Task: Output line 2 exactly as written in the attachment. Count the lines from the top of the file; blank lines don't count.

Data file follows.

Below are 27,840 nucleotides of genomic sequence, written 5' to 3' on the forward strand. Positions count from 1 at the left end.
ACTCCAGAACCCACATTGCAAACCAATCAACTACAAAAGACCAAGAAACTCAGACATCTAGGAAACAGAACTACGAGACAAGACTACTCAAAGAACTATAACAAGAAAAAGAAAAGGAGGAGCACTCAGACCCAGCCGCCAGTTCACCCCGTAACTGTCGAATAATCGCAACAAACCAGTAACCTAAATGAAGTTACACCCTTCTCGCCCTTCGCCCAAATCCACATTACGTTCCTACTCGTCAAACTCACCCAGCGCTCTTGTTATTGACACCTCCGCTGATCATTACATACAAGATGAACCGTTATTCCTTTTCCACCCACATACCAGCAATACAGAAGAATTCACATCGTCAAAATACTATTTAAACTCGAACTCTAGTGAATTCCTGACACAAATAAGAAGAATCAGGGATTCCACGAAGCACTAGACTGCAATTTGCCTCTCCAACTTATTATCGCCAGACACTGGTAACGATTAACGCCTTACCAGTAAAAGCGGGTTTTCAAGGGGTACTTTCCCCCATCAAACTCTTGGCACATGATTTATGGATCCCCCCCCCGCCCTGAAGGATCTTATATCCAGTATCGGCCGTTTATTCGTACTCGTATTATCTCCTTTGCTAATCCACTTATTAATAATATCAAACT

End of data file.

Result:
ACTCCAGAACCCACATTGCAAACCAATCAACTACAAAAGACCAAGAAACTCAGACATCTAGGAAACAGAACTACGAGACAAGACTACTCAAAGAACTATAACAAGAAAAAGAAAAGGAGGAGCACTCAGACCCAGCCGCCAGTTCACCCCGTAACTGTCGAATAATCGCAACAAACCAGTAACCTAAATGAAGTTACACCCTTCTCGCCCTTCGCCCAAATCCACATTACGTTCCTACTCGTCAAACTCACCCAGCGCTCTTGTTATTGACACCTCCGCTGATCATTACATACAAGATGAACCGTTATTCCTTTTCCACCCACATACCAGCAATACAGAAGAATTCACATCGTCAAAATACTATTTAAACTCGAACTCTAGTGAATTCCTGACACAAATAAGAAGAATCAGGGATTCCACGAAGCACTAGACTGCAATTTGCCTCTCCAACTTATTATCGCCAGACACTGGTAACGATTAACGCCTTACCAGTAAAAGCGGGTTTTCAAGGGGTACTTTCCCCCATCAAACTCTTGGCACATGATTTATGGATCCCCCCCCCGCCCTGAAGGATCTTATATCCAGTATCGGCCGTTTATTCGTACTCGTATTATCTCCTTTGCTAATCCACTTATTAATAATATCAAACT